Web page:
The probabilistic analysis found that high-dose dabigatran was cost-effective in 53% of simulations at a threshold of $50,000 and 68% at $100,000 per QALY. Either high- or low-dose dabigatran was preferred to warfarin in more than 80% of iterations, at a threshold of $50,000, and in more than 95% of iterations, at a threshold of $100.000.
*** Following the publication of this abstract, the authors informed us that they had revised this estimate to reflect: "actual drug price; and minor changes in event probabilities based on republished event rates upon re-adjudication of the RE-LY trial during study closure". The revised estimate is $12,386 per QALY. More detail on the revision can be found in a letter published in Annals of Intenal Medicine 2011;154(8):570-571 which can be accessed here:
http://www.annals.org/search?fulltext=turakhia& amp;submit=yes& amp;x=0& amp;y=0
The authors concluded that dabigatran, especially at a high dose, could be cost-effective, compared with warfarin, but this depended on the price of dabigatran.
The selection of the comparators appears to have been appropriate. The treatments were the comparators in the clinical trial that was the basis for the analysis. The authors stated that high-dose dabigatran was approved in the USA, in October 2010, while low-dose dabigatran (110mg) was not approved; a dose of 75mg was approved, but was not analysed.
Most of the clinical benefits were from a large randomised clinical trial that directly compared the treatments. This should have ensured high internal validity, but might be difficult to generalise to clinical practice. The follow-up of this trial was two years and other studies were needed to extrapolate clinical outcomes to the long-term. Little information on these studies was provided, but standard equations were used and extensive sensitivity analysis was conducted on all the clinical inputs. QALYs were an appropriate benefit measure. They capture the impact of the disease on both survival and quality of life, which are relevant for patients with cardiovascular events. Little information on the derivation of the utility values was provided; the authors did not mention the instrument used to elicit the preferences. Different populations were used for the utilities for warfarin and for dabigatran, but sensitivity analyses were conducted on these values.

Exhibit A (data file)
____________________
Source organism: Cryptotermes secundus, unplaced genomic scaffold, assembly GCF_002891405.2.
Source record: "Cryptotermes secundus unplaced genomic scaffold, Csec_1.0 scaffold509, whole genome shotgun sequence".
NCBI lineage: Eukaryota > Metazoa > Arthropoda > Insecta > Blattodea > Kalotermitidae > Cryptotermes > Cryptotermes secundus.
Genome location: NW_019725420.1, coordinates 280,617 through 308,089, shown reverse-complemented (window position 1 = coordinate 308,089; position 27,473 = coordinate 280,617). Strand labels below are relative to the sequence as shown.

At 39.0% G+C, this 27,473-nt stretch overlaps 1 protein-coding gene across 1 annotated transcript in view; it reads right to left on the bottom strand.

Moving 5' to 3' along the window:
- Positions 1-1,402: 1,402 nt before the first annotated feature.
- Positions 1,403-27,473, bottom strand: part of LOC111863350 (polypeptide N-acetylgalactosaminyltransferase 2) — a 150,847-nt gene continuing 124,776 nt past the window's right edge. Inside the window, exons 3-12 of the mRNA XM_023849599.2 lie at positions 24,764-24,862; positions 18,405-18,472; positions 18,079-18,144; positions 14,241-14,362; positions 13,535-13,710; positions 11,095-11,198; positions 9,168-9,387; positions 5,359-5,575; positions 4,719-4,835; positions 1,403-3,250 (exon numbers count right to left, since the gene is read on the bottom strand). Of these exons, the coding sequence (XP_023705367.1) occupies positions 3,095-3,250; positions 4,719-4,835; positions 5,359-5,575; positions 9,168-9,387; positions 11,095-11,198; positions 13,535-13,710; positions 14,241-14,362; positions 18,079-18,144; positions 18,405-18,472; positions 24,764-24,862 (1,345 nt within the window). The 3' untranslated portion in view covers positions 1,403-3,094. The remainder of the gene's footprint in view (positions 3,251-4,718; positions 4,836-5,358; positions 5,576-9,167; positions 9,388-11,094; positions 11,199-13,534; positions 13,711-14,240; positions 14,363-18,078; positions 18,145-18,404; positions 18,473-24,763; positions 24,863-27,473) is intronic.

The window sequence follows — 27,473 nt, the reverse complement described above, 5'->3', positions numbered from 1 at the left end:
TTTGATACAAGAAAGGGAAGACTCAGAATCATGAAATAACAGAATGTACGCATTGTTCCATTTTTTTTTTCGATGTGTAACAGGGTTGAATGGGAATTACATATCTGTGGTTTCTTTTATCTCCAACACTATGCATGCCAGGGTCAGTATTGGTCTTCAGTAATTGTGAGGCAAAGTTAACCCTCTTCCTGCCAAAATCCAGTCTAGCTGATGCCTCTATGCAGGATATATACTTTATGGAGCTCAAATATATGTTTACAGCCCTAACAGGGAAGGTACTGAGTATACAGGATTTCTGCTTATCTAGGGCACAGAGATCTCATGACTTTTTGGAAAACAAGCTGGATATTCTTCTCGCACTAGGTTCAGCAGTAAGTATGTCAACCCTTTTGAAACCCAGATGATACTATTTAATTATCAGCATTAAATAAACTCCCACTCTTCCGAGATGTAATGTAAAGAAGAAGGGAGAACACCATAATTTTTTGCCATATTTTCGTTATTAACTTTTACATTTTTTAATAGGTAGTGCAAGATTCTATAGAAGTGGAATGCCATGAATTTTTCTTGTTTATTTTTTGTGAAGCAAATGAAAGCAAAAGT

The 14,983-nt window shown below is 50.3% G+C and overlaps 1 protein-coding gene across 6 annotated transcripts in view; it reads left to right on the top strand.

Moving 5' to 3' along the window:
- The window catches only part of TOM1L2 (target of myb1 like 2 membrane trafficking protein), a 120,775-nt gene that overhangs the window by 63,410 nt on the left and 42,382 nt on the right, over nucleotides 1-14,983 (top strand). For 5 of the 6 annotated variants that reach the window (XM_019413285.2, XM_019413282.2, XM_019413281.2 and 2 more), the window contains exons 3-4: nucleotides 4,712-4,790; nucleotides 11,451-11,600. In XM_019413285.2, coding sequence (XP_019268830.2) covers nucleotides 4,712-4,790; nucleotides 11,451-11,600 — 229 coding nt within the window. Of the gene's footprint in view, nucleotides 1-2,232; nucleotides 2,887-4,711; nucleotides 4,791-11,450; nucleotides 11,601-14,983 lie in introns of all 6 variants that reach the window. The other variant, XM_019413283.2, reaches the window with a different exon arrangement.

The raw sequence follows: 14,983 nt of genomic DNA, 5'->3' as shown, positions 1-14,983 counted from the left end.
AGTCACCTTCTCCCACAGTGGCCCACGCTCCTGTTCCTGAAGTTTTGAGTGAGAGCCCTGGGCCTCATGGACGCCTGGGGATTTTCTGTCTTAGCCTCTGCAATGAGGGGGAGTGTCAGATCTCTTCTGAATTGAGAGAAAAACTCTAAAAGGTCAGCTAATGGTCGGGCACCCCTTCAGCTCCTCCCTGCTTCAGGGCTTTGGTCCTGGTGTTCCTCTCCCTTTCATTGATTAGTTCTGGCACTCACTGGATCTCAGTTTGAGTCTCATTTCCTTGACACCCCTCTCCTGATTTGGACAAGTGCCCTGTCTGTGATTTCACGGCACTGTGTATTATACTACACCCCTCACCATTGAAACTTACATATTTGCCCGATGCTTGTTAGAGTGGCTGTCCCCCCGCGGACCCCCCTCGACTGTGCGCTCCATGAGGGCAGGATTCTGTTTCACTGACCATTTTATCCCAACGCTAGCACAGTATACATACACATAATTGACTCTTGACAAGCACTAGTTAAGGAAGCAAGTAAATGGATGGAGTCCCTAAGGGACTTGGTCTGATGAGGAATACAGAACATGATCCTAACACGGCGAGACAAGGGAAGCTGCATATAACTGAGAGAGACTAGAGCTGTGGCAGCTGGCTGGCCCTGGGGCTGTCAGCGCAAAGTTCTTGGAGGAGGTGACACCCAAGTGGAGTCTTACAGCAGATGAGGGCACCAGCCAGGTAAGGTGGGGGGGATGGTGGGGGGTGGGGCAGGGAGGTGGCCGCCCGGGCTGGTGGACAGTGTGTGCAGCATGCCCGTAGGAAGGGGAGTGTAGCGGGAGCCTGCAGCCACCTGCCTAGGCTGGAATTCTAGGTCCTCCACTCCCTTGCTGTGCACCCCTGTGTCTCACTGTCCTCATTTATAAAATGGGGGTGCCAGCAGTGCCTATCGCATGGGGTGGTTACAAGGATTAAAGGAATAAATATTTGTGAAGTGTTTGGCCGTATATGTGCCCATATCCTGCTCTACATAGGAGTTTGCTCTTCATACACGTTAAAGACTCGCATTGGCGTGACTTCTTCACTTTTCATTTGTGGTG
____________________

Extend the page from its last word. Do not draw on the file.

The authors stated that a societal perspective was used, but they did not justify the exclusion of non-medical costs and productivity losses. The analysis therefore reflected a health care payer perspective. Most of the costs were from third-party payers in the USA, and these are often presented as category totals. The unit costs and most of the resource quantities were not reported. The price year and discount rate were clearly stated. The impact of variations in the cost estimates was extensively tested in the sensitivity analyses. As dabigatran was not available in the USA at the time of the study, its cost was assumed to be 1.5 times higher than in the UK. Once the US price is available, the analysis should be conducted using that value.
Analysis and results:
The estimated costs and benefits were extensively presented and were appropriately synthesised, using an incremental approach. The uncertainty was satisfactorily investigated, using both deterministic and probabilistic analyses, and the findings were clearly illustrated. The model was clearly described. The authors did not explicitly discuss the generalisability of their results and they should be considered to be US specific.
The methods were generally valid and the authors’ conclusions appear to be robust.
Supported by grants from the American Heart Association, and the Veterans Affairs Health Services Research and Development Service.
Freeman JV, Zhu RP, Owens DK, Garber AM, Hutton DW, Go AS, Wang PJ, Turakhia MP. Cost-effectiveness of dabigatran compared with warfarin for stroke prevention in atrial fibrillation. Annals of Internal Medicine 2011; 154(1): 1-11
Subject indexing assigned by NLM
Aged; Aged, 80 and over; Anticoagulants /administration & Atrial Fibrillation /complications; Benzimidazoles /administration & Cost-Benefit Analysis; Dabigatran; Fibrinolytic Agents /administration & Hemorrhage /chemically induced; Humans; Intracranial Hemorrhages /chemically induced; Ischemic Attack, Transient /prevention & Markov Chains; Myocardial Infarction /chemically induced; Quality-Adjusted Life Years; Risk Factors; Sensitivity and Specificity; Stroke /prevention & Warfarin /administration & beta-Alanine /administration & control; control; derivatives /economics; dosage /adverse effects /analogs & dosage /adverse effects /economics; dosage /adverse effects /economics; dosage /adverse effects /economics; dosage /adverse effects /economics
Date bibliographic record published
Date abstract record published